Evaluating PAI-1 as a biomarker for stress in diving: human serum total PAI-1 is unaltered after 2 h dry exposures to 280 kPa hyperbaric air
Journal article, Peer reviewed
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Original versionPhysiological Reports 2015, 3(6) 10.14814/phy2.12437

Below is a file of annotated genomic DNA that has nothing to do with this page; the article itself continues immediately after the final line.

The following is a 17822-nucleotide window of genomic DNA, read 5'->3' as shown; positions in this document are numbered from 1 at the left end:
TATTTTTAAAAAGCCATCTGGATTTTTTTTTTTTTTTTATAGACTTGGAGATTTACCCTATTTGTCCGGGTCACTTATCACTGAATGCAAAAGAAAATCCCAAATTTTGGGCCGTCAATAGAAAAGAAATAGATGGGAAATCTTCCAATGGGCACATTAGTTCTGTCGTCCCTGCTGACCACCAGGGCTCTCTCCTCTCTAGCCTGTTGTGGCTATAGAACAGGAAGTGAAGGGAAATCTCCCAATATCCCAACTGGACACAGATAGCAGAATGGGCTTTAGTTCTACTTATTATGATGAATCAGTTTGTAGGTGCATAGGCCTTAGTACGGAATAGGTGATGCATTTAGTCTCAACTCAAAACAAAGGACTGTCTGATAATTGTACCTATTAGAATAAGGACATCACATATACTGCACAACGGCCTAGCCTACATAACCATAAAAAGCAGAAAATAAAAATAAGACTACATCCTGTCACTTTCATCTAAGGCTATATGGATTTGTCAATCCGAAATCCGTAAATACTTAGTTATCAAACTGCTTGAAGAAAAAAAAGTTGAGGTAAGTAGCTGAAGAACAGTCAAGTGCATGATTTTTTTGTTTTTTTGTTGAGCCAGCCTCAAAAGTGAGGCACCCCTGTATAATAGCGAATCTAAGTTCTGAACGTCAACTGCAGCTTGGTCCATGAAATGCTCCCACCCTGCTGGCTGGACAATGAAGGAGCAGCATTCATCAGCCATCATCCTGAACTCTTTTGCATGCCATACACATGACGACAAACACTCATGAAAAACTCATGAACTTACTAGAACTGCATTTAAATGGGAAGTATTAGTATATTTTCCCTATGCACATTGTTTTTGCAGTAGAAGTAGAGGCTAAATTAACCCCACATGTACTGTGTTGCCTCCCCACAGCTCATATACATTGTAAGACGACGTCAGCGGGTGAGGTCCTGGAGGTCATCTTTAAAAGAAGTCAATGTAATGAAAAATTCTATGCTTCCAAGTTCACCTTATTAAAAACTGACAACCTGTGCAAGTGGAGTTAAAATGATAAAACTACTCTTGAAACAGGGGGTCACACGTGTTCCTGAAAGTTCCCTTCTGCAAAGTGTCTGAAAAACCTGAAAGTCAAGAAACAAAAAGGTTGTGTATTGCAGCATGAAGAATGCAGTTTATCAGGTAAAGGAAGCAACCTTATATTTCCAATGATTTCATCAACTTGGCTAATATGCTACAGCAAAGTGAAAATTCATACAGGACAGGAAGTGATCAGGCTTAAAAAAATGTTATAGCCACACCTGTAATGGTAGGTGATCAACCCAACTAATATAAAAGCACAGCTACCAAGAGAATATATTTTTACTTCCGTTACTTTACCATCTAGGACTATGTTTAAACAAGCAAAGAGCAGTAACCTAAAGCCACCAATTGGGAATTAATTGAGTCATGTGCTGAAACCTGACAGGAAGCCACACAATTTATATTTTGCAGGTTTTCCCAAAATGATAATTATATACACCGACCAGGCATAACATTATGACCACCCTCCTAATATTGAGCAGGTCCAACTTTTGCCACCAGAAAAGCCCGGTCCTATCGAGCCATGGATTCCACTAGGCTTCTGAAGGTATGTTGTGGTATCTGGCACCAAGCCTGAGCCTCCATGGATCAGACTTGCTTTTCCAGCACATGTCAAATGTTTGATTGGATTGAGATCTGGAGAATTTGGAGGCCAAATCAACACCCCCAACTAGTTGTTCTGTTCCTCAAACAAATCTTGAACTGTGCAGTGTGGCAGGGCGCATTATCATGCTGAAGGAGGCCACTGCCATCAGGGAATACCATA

Plasminogen activator inhibitor (PAI-1) is induced in the vasculature and secreted into the vascular lumen in response to inflammation and oxidative stress. We have previously reported a fivefold increase in plasma PAI-1 from rats exposed to 708 kPa hyperbaric air. In the current study we assess the potential of human serum total PAI-1 as a biomarker for stress in compressed air diving. Eleven recreational divers, nine males and two females, completed four 2 h hyperbaric air exposures to 280 kPa in a pressure chamber over a period of 2 weeks. The air pressure corresponds to a diving depth of 18 m in water. Serum was collected before the study and again 3 h 30 min after com- pletion of each hyperbaric exposure. All samples were taken in the afternoon to minimize the contribution of circadian variation. The analysis revealed no change in serum total PAI-1 after hyperbaric exposures within the group of divers (P = 0.064), but significant interindividual differences persisted throughout the study (P < 0.0005). A case of decompression sickness after the third round of hyperbaric exposure did not affect PAI-1. In conclusion, com- pressed air exposure to 280 kPa does not affect serum total PAI-1, and signifi- cant interindividual variation in PAI-1 levels may limit its usefulness as a biomarker. This does, however, not give a complete answer regarding PAI-1 in physiologically stressful dives. Further studies with different exposures and timing are needed for that.